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Colby Page is a second-year Arts Education majoring in Secondary Education at Shippensburg University. He is the current sculpting intern and assistant to Professor Steve Dolbin. Page is also working on a concept sculpture in hopes that the finished product will be installed on campus, to raise awareness of the attacks on Ukraine.

Page’s hand-bent, welded and rusted metal sculptures follow themes of ocean pollution and its effects on aquatic and marine animals.

Page’s sculpture, titled “Barrier,” aims to educate her audience about how pollution affects fish in our oceans.

“Honestly, I have a lot of inspirations,” Page said. “I think nature is huge. I am a kayaker and I love the water.

Page explained, “Two of my metal work pieces are based on water pollution. I just feel like we need to better protect our oceans.

When asked about his favorite medium, Page came to a quick and confident conclusion. “[It] must be the sculpture. Metalworking is my favorite,” he said. He also has a love for sculptures made with different materials.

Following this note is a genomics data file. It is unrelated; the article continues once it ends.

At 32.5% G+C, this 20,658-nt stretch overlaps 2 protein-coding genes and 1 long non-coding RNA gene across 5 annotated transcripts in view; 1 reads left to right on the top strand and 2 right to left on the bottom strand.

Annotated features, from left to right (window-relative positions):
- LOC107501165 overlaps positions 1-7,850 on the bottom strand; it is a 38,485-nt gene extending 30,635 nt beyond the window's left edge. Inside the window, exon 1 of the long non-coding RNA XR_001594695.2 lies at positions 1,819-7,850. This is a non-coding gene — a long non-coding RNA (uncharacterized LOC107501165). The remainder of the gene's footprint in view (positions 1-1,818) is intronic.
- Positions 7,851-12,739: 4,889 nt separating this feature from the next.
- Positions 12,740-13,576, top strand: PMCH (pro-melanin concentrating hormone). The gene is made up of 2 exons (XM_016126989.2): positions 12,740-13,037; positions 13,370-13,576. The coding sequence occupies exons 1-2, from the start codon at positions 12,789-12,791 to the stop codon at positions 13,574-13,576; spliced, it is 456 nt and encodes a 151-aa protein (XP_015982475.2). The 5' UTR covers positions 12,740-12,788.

“It’s so much fun to create something three-dimensional that you can look at from all angles,” Page said.

“One Man’s Trash” features a hermit crab, a species that is often forced to use small bottle caps and other trash in place of a shell.

Page values ​​hands-on experience and relates it to his construction knowledge. “All of my family members were construction workers, so I just have a background in building things. I take my artistic ability and combine it with my building experience. [to make my sculptures],” he said.

Page also acknowledges his earliest memory of making art. “I was drawing for my mother. As a child, I spent a lot of time alone and I drew. I remember watching cartoons, like SpongeBob SquarePants, and learning how to draw plankton,” he said.

Page is currently trying to exhibit two metal sculptures and a pencil drawing at the Kauffman Gallery for the 44th annual SU Student Art Show which opens April 23.